Thursday, February 17, 2005

Ancient Moorcock and Druillet Team-Up causes "Girlish Glee" in excitable reviewer, news at six

Okay, lately my inner teenager has been thoroughly indulged. E-mails from Walter Simonson, Michael Moorcock, and Brendan McCarthy. The ongoing mystery of whether or not I just sold comics to Macca on eBay. Now, I've got to admit, if getting an email from an idol is thrilling, then getting a book in the post from one fills you with giggling, girlish glee. I know I'm gushing (and all this unintentional alliteration is giving me actual toothache), but c'mon, I'm stoked - I've loved the work of Moorcock since I came across a copy of Elric at the End Of Time (of all things) as an impressionable thirteen year old. Getting to call him "Mike" still amuses me. Seeing the postie's bemusement at handing over the gigantic flat, thin, airmail package was pretty funny, too.

So, there it was: ELRIC - THE RETURN TO MELNIBONE, by Moorock and Druillet. I had expected the book to be slim (it was originally a portfolio, augmented with further illustrations and text over time), but didn't realise just how damn big it was: it's beyond treasury edition size, heading towards tabloid. The artwork is still stunning: the Kirby influence of Druillet's (pretty much) contemporaneous LONE SLOANE work is unapparent, leaving his native architectural eye. The pace is lanquid, stately, with the absence of any of Lone Sloane's dynamicism. With the visual language of comics all but removed, it reminds one of the alienness of old Japanese prints and the sense of derangement you get when first encountering the book illustrations of Mervyn Peake. It really does cast you adrift in a strange, hostile land.  Before this, the only Druillet work I owned was an old Loane Sloane omnibus published by Dragon's Dream collecting THE SIX JOURNEYS OF and DELIRIOUS, and the last Lone Sloane work, CHAOS, published by Heavy Metal (where his work has became muddy and inconsistent). The guy may have certainly improved as a draftsman later, but the sheer imagination on display in this earlier work cannot be faulted.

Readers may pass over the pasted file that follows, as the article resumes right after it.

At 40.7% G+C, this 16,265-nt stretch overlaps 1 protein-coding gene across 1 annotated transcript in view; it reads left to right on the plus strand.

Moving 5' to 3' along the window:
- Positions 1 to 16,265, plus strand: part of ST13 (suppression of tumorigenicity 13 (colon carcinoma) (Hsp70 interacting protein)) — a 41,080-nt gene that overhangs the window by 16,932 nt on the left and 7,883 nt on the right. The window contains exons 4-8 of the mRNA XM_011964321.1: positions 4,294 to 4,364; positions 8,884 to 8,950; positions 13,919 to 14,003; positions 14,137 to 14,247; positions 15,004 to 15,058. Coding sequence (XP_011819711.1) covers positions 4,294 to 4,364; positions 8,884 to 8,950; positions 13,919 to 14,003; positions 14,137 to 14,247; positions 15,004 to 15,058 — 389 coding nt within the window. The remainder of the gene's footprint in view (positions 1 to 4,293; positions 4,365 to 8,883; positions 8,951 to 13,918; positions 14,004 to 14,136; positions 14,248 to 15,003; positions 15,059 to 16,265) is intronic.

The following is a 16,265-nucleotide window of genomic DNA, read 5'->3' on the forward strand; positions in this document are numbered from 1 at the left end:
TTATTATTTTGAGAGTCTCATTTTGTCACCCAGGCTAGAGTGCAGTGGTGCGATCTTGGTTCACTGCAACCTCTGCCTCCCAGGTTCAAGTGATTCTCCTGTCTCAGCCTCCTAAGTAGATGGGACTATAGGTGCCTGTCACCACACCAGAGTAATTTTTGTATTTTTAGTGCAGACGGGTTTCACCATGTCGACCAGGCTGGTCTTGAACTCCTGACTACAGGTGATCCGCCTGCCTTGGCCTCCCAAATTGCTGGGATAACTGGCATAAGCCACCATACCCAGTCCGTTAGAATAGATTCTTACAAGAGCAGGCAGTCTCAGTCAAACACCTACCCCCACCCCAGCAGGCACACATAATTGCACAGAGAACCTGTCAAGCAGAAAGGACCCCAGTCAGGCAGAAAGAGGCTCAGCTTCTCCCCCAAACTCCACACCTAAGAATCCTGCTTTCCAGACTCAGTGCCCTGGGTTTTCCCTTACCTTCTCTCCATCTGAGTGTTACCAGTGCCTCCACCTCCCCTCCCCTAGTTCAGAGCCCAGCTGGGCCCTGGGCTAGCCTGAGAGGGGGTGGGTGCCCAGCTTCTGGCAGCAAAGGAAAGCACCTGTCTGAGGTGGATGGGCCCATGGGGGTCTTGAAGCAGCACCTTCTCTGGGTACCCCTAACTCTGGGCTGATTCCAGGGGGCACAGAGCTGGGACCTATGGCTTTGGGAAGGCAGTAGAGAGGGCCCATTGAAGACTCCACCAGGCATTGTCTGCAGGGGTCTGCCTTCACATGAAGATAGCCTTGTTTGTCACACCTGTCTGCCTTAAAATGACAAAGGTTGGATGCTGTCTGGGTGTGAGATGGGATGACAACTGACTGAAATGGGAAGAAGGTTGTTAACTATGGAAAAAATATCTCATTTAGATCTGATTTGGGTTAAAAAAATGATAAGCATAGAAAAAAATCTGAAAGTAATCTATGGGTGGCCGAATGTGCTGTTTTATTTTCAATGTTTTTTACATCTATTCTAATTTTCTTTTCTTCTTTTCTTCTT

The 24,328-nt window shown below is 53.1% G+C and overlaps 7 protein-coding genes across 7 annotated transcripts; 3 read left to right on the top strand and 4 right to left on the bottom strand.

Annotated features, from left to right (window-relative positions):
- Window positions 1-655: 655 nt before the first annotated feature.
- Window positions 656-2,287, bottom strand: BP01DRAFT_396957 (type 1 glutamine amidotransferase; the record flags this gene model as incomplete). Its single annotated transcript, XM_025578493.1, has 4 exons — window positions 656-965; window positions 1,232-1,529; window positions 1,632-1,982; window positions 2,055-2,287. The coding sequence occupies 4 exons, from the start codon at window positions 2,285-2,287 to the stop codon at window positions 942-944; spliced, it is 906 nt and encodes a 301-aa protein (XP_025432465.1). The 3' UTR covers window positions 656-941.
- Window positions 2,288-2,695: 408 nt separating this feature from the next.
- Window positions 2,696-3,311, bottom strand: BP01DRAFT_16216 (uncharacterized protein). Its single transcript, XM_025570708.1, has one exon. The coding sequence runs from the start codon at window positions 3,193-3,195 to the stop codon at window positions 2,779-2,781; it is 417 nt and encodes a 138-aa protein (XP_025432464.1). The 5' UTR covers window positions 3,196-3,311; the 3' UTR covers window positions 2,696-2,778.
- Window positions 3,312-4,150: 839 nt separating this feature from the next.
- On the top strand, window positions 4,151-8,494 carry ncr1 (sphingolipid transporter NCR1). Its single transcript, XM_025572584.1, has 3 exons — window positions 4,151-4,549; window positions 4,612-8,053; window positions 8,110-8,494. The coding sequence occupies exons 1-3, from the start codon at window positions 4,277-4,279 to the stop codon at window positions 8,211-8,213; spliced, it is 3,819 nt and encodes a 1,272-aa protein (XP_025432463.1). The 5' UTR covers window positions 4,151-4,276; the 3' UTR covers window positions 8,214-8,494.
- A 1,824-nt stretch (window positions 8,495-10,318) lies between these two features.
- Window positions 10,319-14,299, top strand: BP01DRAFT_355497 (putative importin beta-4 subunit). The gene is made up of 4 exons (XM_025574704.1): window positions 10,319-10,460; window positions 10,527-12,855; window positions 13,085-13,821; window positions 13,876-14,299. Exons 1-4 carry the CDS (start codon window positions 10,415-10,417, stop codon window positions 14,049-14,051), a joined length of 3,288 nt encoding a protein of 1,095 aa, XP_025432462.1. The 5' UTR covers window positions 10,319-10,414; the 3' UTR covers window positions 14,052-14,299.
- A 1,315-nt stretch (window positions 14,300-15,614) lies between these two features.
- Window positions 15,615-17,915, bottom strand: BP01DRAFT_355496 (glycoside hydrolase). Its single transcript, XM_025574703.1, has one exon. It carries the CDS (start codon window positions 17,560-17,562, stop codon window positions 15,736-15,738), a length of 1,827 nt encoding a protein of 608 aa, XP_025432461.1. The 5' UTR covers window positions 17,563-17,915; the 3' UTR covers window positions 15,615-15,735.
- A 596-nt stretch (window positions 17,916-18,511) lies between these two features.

Its a shame all of his work isn't in print in English anymore, and I'm tempted to just buy them in french from, but then that's something I say more and more often about the work of Hugo Pratt and Moebius, too. The recent team-up between DC and Les Humanoids seems to be providing definitive back catalogues in English for the works of Enki Bilal and François Schuiten, but man, would I kill for a chance to plug the gaps in my Corto Maltese collection (the NBM and Harvill Press editions are getting to be as rare as hen's teeth).  The anglophone comics industry is, of course, pretty much ruled by the Americans, who love their Japanese manga, yet seem uninterested in the European scene. Any coverage I've read of the recent Angouleme Festival from the U.S. perspective is of the "
ugly American" variety: "hey wow, there's this massive comic book festival you've never heard of, and guess what? Those crazy frogs don't even give a rat's ass about your favourite superheroes!"

I'm exaggerating, but not by that much.

Yet a big hit in the european BD market can sell millions of expensive album format books, whereas a big hit for DC or Marvel these days is to sell a couple of hundred thousand small, relatively cheap monthlies. And I remember 2000AD selling that many copies every week at the end of the 80s, in the UK alone!

There's a lesson in there somewhere, but damned if I can figure it out. Maybe Warren Ellis can.